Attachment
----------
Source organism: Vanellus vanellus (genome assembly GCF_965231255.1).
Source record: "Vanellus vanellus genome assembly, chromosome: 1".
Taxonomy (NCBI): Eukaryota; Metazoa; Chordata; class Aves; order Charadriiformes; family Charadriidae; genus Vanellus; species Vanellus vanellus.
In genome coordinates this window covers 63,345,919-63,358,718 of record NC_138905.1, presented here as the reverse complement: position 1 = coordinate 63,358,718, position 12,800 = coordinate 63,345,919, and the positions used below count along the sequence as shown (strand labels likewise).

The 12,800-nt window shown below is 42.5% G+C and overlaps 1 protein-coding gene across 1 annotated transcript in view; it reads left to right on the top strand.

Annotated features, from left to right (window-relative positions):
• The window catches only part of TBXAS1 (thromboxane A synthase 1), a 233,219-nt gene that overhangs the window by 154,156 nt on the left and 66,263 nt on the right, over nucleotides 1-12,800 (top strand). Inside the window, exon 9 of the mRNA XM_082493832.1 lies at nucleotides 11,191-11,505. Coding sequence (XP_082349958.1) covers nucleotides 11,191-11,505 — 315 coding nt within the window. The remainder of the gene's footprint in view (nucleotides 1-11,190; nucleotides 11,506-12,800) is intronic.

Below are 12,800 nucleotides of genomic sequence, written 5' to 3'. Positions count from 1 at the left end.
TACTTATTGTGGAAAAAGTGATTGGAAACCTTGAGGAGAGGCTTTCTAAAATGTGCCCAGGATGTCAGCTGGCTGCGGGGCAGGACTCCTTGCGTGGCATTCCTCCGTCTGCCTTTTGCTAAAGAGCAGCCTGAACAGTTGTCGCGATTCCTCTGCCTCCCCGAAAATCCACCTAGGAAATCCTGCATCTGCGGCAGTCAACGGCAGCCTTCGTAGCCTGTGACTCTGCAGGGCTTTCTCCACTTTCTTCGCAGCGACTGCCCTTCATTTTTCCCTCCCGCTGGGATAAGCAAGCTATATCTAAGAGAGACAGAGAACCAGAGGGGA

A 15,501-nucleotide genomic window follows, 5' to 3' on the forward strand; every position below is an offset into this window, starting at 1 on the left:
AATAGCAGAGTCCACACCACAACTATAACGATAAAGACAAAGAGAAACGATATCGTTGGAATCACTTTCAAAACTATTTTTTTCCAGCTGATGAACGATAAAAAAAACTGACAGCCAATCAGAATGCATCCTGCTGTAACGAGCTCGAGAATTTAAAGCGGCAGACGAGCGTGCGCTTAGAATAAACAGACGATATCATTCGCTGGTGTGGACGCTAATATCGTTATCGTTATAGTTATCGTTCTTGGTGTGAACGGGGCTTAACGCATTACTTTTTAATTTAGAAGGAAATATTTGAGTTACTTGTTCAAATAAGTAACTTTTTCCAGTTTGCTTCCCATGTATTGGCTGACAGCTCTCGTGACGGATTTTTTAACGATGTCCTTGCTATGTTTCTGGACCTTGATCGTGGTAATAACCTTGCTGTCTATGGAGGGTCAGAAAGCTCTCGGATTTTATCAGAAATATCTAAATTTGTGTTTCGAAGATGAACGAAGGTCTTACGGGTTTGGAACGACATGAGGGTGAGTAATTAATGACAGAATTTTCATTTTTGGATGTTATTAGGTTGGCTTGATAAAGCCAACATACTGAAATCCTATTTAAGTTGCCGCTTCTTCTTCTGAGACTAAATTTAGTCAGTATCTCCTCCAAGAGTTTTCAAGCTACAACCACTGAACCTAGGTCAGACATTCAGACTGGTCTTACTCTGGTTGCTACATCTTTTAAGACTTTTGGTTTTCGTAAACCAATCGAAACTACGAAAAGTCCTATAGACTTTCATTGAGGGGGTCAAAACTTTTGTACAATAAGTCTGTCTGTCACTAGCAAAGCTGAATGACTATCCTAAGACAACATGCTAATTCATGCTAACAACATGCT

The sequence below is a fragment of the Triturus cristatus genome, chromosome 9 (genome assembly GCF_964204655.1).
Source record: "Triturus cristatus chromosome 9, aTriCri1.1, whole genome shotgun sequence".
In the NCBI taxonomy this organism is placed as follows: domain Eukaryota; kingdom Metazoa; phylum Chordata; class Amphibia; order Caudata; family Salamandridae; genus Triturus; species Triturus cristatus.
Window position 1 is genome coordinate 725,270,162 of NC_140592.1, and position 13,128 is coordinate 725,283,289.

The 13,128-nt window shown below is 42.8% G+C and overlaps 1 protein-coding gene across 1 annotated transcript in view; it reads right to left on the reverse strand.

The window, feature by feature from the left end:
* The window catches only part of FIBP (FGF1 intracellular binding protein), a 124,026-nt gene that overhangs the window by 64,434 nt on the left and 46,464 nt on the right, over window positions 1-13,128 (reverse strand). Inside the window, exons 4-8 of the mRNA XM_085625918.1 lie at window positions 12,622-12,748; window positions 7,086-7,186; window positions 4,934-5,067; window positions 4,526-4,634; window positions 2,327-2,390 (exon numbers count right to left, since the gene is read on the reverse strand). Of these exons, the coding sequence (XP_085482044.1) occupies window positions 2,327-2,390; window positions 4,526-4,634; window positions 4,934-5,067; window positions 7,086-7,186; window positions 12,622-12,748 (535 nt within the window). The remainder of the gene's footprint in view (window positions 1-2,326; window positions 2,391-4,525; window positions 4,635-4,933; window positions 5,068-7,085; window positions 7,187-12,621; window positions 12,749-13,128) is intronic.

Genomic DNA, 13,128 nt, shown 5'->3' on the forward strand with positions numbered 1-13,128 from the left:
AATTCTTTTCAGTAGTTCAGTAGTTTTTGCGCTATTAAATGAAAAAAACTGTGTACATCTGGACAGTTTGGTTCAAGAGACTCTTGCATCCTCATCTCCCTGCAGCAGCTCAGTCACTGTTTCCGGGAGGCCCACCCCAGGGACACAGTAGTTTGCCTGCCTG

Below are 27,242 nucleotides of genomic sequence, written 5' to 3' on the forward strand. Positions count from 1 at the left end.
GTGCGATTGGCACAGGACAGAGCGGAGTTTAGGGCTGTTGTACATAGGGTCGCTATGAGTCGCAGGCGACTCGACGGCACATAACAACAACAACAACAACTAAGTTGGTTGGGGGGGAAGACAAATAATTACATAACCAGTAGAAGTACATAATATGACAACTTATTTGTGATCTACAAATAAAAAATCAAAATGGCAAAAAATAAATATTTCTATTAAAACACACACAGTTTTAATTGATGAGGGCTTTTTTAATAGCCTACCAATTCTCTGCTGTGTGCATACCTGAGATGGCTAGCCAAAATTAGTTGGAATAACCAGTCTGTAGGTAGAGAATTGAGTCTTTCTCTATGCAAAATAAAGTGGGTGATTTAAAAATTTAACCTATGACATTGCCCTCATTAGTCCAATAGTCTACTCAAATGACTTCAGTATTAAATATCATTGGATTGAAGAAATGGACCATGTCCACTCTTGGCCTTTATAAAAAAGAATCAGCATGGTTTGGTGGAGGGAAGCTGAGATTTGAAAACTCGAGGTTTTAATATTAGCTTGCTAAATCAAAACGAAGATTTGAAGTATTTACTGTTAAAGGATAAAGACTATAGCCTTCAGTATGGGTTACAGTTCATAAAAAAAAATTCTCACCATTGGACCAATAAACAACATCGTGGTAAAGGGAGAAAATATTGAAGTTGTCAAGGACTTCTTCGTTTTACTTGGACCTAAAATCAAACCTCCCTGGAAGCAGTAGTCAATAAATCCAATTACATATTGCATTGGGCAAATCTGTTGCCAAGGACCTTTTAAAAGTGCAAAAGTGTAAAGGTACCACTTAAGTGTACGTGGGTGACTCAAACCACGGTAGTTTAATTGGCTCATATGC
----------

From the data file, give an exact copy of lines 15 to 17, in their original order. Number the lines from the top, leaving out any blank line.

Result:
Window position 1 is genome coordinate 725,270,162 of NC_140592.1, and position 13,128 is coordinate 725,283,289.

The 13,128-nt window shown below is 42.8% G+C and overlaps 1 protein-coding gene across 1 annotated transcript in view; it reads right to left on the reverse strand.

The window, feature by feature from the left end: